November 15, 2017
This summer, Three Square Market (also known as 32M), a Wisconsin-based technology company, announced that it was implanting microchips under the skin of its employees. While the process was voluntary, at least 50 of the 80 employees at the company’s headquarters agreed to have a small chip — the size of a grain of rice — implanted between their index finger and thumb. The company held a “chip party” where participating employees received the $300 implant.
Is this practice ethical? Is this a slippery slope to nefarious uses? Is it a confirmation of end time prophecy?
In Christianity, according to the book of Revelation, “He also forced all people, great and small, rich and poor, free and slave, to receive a mark on their right hands or on their foreheads, so that they could not buy or sell unless they had the mark, which is the name of the beast or the number of its name.”
While the mark is identified as the numbers 666, some Christians believe that any type of identifying numbers (such as a numerical tattoo or microchip implant) is a mark of the beast or the antichrist. (Some Christians also believe that as we move to a cashless society, the use of debit cards is another mark of the beast.)
Whether you support the mark-of-the-beast theory or not, is implanting microchips a sign of progress, or have we gone over the ethical edge?
Potential for Good – or Not
For employees at Three Square Market, the microchip will certainly provide a level of workplace convenience. They no longer have to keep up with ID badges or credit cards. Simply waving their hand across a sensor allows them to gain entry to the company’s building and log into their computer. And, if they have provided their credit card number, they can also purchase snacks from the vending machine.
Norman Ford, VP for Compliance Solutions at Skillsoft, certainly believes that microchip implants have the potential for good. “Imagine all of your personal and financial information/credit cards being kept on your chip,” Ford told me. “With a wave of your hand, you can make a safe and secure purchase, verify your identity, or even monitor your health.”
Ford said children or elderly parents implanted with a GPS locator could always be found if they wandered off. “These wonderful possibilities are what is going to drive this technology forward.”
Microchips in Healthcare
Microchipping humans isn’t new, especially in the healthcare sector. In 2004, Florida-based Applied Digital Solutions received FDA approval to market the use of Verichips: an ID chip implanted under the skin that would be used for medical purposes. The chip would contain a 16-digit number that could be scanned by medical personnel ranging from EMTs to doctors.
Also, Microchips Biotech is developing an implant that can store and release doses of medication on a pre-determined schedule. The process was tested on a group of women with osteoporosis, and the study reveals that the absorption levels between the microchipped group and the women taking medications on a daily basis were the same — in fact, dosing schedules were more consistent among the microchipped group.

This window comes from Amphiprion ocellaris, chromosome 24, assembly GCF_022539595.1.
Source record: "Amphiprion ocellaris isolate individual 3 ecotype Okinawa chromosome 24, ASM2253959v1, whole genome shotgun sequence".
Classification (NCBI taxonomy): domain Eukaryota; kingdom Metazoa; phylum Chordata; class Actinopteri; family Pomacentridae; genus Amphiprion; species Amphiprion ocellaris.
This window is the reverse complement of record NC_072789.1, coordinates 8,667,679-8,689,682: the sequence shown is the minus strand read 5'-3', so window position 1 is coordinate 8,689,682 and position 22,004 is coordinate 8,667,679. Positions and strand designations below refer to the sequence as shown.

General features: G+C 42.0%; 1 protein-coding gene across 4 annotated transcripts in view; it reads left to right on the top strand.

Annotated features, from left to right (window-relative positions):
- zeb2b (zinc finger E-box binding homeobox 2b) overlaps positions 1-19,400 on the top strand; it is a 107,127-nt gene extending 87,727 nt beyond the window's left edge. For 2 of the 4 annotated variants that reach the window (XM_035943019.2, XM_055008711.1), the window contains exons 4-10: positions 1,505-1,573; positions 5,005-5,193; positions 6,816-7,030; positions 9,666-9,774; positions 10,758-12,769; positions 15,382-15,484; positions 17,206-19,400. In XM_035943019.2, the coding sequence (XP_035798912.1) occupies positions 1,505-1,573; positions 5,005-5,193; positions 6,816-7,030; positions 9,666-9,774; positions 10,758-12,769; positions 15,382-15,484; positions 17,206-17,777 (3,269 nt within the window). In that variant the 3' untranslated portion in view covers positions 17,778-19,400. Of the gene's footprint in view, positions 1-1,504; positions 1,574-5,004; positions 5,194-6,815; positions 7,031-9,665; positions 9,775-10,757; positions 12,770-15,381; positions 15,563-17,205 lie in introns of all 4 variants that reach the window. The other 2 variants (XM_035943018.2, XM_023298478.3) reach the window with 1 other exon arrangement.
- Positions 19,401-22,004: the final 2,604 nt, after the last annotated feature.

Last year, Dr. William Fissell, a nephrologist at Vanderbilt University, began working on an implantable artificial kidney that contains microchips — and living kidney cells — and can eliminate the need for dialysis. Fissell and a research colleague were awarded a $6 million grant from the National Institutes of Health, and the FDA has approved the project to be fast-tracked.
According to the National Institute of Diabetes and Digestive and Kidney Disease, over 661,000 people in the U.S. are affected by kidney failure, and 468,000 are on dialysis. More people die from kidney disease than from prostate or breast cancer. I wonder how many individuals with end-stage kidney renal disease would be in favor of or against an implantable artificial kidney. However, since the stakes are higher in the healthcare industry, where a microchip implant can be the difference between sickness or health, or even life or death, the issue may be more black and white in this area.
“While the idea of microchipping people is not new, this story takes the conversation a step farther in that an employer is 'offering' to chip its employees,” Ford said. “For now, the chips are voluntary and fairly innocuous, and from what I understand, they do not connect to a GPS and they do not collect or report data on the employee.”
But Ford wonders what would happen if any of those factors change in the future. “The chips are voluntary now, but is there any intended or perceived pressure to do it, either by supervisors or coworkers?”
And he brings up other questions about the voluntary nature of implanting microchips in employees. “Are chipless workers now at a competitive disadvantage compared to their chipped peers because the latter have better access, and are more efficient?” Ford asks. “Are performance reports or hiring decisions influenced by an employee’s willingness to wear a chip?”